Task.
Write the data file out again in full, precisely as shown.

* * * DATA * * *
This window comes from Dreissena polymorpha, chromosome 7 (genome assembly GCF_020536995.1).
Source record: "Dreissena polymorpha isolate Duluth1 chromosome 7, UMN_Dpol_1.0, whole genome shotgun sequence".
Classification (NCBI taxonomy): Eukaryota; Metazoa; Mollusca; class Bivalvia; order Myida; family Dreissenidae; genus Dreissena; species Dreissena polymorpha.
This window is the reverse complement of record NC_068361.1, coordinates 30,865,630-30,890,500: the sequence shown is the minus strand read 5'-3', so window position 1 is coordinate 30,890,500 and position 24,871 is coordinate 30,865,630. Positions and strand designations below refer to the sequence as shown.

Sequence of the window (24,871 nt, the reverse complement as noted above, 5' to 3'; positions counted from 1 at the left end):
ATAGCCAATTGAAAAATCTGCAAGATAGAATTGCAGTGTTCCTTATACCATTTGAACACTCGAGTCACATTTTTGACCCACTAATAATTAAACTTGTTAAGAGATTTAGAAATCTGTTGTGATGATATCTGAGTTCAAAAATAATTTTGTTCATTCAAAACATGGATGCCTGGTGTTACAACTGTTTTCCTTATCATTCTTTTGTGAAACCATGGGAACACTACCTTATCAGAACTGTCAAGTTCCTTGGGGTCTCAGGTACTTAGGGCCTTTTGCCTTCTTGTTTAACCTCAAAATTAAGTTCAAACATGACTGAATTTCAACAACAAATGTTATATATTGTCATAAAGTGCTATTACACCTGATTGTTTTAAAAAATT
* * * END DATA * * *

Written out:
This window comes from Dreissena polymorpha, chromosome 7 (genome assembly GCF_020536995.1).
Source record: "Dreissena polymorpha isolate Duluth1 chromosome 7, UMN_Dpol_1.0, whole genome shotgun sequence".
Classification (NCBI taxonomy): Eukaryota; Metazoa; Mollusca; class Bivalvia; order Myida; family Dreissenidae; genus Dreissena; species Dreissena polymorpha.
This window is the reverse complement of record NC_068361.1, coordinates 30,865,630-30,890,500: the sequence shown is the minus strand read 5'-3', so window position 1 is coordinate 30,890,500 and position 24,871 is coordinate 30,865,630. Positions and strand designations below refer to the sequence as shown.

Sequence of the window (24,871 nt, the reverse complement as noted above, 5' to 3'; positions counted from 1 at the left end):
ATAGCCAATTGAAAAATCTGCAAGATAGAATTGCAGTGTTCCTTATACCATTTGAACACTCGAGTCACATTTTTGACCCACTAATAATTAAACTTGTTAAGAGATTTAGAAATCTGTTGTGATGATATCTGAGTTCAAAAATAATTTTGTTCATTCAAAACATGGATGCCTGGTGTTACAACTGTTTTCCTTATCATTCTTTTGTGAAACCATGGGAACACTACCTTATCAGAACTGTCAAGTTCCTTGGGGTCTCAGGTACTTAGGGCCTTTTGCCTTCTTGTTTAACCTCAAAATTAAGTTCAAACATGACTGAATTTCAACAACAAATGTTATATATTGTCATAAAGTGCTATTACACCTGATTGTTTTAAAAAATT